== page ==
Small UAVs creating big problems for security officials
January 28, 2015 By The Canadian Press
Jan. 28, 2015, Washington, D.C. - A tiny drone that crashed on the White House lawn Monday struck a sensitive area — and not just in the geographic sense.
There's big concern about those small devices in the U.S. intelligence community.
So when a man said he was flying a drone
for fun just after 3 a.m. in downtown Washington, D.C., and had an
accidental crash-landing into a tree on the wrong side of one of the
world's most highly protected fences, he didn't merely touch the famous
property at 1600 Pennsylvania Ave.
He also touched a nerve.
In interviews, U.S. military officials
have expressed fear that the cheap, increasingly popular recreational
items sold at electronics stores could be used as terrorist weapons.
"It's a very insidious threat," one
high-ranking U.S. military officer told The Canadian Press in a recent
interview. "If we don't take that very seriously, it could be
"We have to get our brains around that."
One concern he specifically mentioned was
terrorists targeting a VIP. With a few modifications, he said, a $300
gadget used for aerial photography could be transformed into an airborne
improvised explosive device.
The military has dedicated numerous
conferences to the topic in recent years. There's also a growing body of
academic research. A study at the University of Birmingham in the U.K.
last year warned drones could be used for:
—Illicit reconnaissance missions. In one
example late last year, French authorities reported that most of the
country's 19 nuclear facilities had experienced drone flyovers in
restricted airspace over a brief period, in flights that occurred mainly
overnight and appeared to have been part of a co-ordinated effort.
—Explosions. The Birmingham study said a
small-scale blast from a toy drone could kill people, or be used to
prevent authorities from responding to a scene.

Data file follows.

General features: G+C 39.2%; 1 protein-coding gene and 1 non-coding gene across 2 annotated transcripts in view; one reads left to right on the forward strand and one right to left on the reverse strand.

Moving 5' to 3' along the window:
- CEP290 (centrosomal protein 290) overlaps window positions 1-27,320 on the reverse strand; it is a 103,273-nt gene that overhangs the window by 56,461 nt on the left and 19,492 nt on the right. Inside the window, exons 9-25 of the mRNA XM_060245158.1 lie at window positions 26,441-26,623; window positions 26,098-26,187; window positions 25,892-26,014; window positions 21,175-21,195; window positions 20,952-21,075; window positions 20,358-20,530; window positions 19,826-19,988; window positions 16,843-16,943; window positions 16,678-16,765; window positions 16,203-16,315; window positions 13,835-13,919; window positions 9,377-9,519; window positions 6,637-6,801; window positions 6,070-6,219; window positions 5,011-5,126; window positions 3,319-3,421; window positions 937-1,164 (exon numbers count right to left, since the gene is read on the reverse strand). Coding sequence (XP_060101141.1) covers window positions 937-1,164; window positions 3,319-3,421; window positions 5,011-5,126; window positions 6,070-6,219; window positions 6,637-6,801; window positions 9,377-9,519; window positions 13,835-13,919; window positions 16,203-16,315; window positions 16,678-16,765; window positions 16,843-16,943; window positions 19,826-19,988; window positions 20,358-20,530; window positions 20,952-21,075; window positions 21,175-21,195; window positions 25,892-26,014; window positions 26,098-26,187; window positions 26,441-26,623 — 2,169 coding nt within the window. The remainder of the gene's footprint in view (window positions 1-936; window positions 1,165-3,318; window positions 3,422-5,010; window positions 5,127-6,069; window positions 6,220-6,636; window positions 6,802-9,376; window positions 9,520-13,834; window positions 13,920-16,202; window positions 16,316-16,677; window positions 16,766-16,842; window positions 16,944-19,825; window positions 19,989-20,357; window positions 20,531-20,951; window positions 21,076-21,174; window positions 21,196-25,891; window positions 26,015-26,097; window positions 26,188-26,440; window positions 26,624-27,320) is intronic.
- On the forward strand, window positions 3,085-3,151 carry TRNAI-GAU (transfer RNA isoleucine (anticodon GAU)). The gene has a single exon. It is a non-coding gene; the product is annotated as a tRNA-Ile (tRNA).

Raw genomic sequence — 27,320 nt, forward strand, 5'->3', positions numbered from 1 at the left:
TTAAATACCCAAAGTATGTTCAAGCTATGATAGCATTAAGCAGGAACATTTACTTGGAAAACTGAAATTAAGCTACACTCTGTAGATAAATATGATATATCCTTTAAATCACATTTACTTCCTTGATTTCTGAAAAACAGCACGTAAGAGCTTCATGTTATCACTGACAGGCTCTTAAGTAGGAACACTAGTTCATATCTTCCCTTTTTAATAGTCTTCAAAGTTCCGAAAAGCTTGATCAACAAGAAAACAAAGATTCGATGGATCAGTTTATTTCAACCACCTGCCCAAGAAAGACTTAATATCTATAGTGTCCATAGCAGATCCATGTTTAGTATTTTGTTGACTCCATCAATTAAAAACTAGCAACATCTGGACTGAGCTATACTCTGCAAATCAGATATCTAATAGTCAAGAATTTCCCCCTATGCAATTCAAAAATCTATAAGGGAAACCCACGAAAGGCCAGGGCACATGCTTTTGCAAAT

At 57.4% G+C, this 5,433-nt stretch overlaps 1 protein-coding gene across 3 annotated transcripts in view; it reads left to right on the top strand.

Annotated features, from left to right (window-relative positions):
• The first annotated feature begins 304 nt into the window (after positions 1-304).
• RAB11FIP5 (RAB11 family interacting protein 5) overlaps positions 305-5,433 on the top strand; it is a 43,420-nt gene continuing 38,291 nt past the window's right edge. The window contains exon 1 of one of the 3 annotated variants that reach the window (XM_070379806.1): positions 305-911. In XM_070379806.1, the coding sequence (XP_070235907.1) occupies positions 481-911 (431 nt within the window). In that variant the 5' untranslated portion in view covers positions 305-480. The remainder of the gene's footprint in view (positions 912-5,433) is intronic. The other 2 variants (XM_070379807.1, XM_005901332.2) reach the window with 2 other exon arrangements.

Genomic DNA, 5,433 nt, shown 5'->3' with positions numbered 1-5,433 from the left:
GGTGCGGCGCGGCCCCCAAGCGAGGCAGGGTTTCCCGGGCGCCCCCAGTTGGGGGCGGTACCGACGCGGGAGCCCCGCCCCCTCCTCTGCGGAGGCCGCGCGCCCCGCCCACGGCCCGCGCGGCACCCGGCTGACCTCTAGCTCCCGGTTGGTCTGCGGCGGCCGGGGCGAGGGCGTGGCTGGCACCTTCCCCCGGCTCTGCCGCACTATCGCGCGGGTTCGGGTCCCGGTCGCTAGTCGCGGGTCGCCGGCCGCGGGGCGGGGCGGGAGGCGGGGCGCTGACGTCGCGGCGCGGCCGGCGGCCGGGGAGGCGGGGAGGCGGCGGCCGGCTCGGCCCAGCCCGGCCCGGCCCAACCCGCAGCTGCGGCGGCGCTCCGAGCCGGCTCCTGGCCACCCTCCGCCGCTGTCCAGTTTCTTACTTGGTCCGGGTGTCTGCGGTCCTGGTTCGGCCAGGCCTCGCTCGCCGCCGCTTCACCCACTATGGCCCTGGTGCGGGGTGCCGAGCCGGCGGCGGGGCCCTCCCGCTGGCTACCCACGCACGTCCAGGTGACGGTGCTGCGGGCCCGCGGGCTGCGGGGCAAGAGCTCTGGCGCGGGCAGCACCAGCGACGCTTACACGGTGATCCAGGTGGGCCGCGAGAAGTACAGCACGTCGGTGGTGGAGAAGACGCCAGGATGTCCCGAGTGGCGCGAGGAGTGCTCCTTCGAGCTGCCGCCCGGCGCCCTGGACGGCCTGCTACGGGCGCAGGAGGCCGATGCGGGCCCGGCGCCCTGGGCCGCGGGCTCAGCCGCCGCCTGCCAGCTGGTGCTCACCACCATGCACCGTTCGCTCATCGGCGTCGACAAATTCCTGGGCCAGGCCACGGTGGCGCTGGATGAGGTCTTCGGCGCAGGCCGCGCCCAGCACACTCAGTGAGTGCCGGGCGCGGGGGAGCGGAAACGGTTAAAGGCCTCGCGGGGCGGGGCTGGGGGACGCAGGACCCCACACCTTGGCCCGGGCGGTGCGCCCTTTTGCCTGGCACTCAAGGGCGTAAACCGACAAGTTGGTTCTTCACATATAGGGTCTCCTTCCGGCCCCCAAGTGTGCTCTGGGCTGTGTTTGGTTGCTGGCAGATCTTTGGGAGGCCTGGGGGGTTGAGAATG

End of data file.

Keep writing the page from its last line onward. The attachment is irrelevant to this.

—Chemical attacks on crowds, for instance at a sporting event.
Norad, the Canada-U.S.
agency that's been monitoring the skies for aerial threats since the
Cold War, now says it's developing a policy to deal with small unmanned
aerial vehicles, in conjunction with U.S. law enforcement and the U.S.
Federal Aviation Administration, which has spent years working on
commercial regulations for drones.
Norad is already testing blimps over
Washington to detect more traditional threats like cruise missiles, and
also more modern ones like drones.
"They are becoming more and more
ubiquitous," one Norad official said recently. "If I'm a bad guy I can
go pick one up at the local toy shop and fit them with explosives or
He said terrorists are changing their tactics, and policy-makers have to evolve too.
But one officer at Norad said there are,
fortunately, limits to drones' illicit potential. Their size alone, he
said, reduces the potential damage one might cause.
The one that crashed Monday into the White House property was a two-foot device with four propellers.
"Most drones are small and
they don't carry a lot of payload," U.S. Army Col. Steve Sicinski said
during a tour of the Norad facility last summer.
"A drone, in and of itself, does not make a good weapon."
A Canadian military official concurred.
He said commercially available drones are
designed to carry cameras — not big payloads. So the explosions one
might produce would be much smaller than the ones from a military drone,
It's also fairly easy to jam their signals, the official added.
No date has yet been set for the release
of the commercial drone regulations in the U.S. The Federal Aviation
Administration mostly bans commercial drone flights like those
Amazon.com has famously announced it wants to test. Recreational users
are barred from flying drones higher than 122 metres, or within eight
kilometres of an airport.
The Secret Service hasn't said whether charges will be laid in the latest incident.